Sunday, October 7, 2012

Lady Killer

Ed McBain's Lady Killer is something like the seventh entry in his 87th precinct series.  I've read a few of the later novels (and some of his other work), and it's quite good.  So a while ago, when amazon was offering big discounts on a lot of the early 87th Precinct novels, I scooped a few of them up, hoping to see the evolution of a writer.

Unfortunately, even at 7 books in, this is not really a strong book.  The officers of the 87th are on the trail of a killer who has sent a note saying that he will strike at 8 PM.  They have 12 hours to find the killer and victim in a city of millions.  Luckily for them, McBain pulls the old "killer wants to be caught" bit, and so the note has clues within itself.

In the end, it's an inoffensive story, a quick read, but very slight.

I've still got a couple more of these early ones, so hoping for better luck next time.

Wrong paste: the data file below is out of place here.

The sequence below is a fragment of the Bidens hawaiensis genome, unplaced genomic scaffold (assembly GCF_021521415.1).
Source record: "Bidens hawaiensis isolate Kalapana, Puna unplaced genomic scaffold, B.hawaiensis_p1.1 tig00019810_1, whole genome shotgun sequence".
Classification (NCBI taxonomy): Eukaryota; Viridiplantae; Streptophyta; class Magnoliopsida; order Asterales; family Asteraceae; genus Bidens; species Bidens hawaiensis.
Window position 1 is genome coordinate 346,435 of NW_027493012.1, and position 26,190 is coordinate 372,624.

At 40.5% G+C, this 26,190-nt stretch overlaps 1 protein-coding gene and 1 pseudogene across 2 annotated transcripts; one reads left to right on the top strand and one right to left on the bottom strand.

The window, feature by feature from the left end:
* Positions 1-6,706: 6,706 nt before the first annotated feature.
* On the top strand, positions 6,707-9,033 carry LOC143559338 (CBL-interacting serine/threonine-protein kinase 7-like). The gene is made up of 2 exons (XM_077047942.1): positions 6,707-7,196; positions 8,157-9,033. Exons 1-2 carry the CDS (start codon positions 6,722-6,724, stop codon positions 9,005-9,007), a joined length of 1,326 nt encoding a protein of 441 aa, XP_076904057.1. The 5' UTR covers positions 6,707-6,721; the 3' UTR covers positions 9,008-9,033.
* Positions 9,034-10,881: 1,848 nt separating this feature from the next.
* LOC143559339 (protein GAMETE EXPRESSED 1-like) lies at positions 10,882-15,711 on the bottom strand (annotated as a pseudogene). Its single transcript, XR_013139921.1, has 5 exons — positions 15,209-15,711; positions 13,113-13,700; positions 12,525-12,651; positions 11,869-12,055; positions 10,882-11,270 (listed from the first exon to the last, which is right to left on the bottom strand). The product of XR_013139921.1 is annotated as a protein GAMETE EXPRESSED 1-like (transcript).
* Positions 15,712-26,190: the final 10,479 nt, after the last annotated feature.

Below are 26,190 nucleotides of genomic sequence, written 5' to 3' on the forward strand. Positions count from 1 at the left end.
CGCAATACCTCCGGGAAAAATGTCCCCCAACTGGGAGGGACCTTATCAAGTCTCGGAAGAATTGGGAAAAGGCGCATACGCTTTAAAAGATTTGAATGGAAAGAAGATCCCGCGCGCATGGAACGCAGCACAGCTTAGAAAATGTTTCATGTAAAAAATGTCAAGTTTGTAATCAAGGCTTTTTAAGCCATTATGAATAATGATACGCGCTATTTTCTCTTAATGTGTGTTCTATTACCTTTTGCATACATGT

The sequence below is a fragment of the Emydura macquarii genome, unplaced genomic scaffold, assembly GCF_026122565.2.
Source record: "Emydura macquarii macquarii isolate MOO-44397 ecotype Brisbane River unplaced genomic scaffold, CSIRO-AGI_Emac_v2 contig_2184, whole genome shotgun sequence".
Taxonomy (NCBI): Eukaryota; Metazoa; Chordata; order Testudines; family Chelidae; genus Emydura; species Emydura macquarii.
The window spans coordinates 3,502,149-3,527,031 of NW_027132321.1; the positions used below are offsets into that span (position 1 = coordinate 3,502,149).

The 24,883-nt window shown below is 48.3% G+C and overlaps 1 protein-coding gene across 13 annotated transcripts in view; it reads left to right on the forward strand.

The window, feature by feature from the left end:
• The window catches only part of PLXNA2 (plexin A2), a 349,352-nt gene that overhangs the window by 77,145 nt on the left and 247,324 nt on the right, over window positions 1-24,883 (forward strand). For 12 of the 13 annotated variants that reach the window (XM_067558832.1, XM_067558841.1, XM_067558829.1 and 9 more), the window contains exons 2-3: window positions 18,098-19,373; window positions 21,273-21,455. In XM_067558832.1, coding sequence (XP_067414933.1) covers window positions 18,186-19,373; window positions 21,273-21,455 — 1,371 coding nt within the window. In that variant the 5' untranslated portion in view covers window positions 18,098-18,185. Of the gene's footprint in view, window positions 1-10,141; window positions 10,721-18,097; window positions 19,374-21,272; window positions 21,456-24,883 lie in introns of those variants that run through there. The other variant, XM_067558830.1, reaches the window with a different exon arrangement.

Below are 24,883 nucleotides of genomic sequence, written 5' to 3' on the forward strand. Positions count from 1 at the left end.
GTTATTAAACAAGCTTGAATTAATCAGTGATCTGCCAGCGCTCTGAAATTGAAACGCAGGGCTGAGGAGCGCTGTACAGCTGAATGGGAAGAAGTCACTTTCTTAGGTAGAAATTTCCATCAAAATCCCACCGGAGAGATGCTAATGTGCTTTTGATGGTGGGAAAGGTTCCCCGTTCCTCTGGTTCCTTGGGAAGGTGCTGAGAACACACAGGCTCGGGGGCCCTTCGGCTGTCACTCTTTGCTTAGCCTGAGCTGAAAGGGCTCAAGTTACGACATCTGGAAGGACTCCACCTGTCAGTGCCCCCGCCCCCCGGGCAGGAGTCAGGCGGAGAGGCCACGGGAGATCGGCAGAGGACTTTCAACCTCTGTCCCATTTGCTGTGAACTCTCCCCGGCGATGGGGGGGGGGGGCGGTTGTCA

The Painted Veil

The Painted Veil, by W. Somerset Maugham, is hard to read now, in our more post-colonial day.  It's the story of Kitty, a spoiled woman, who goes into plague-torn China and comes out a better, more empathic person.

Part of her growth comes in her reaction to the Chinese people.  At first, she thinks that they're all funny-looking and barbarous.  By the end of the novel, after caring for some of the plague victims in a convent, she learns that they're people too, and generally becomes less spoiled.  But the novel undercuts its own message.  Even as Kitty learns more about the Chinese, the novel gives us almost no Chinese people with any individuality at all.  Only two of them have names, and one of those (Colonel Yew) doesn't even have a speaking part.

Essentially, all of the Chinese people are in the novel to serve as catalysts for Kitty's personal growth.  The Europeans are nicely drawn individuals (Kitty's husband, the nuns in the convent, etc); only the Chinese are so treated like one big mass.

Friday, October 5, 2012

Fluke, or I Know Why the Winged Whale Sings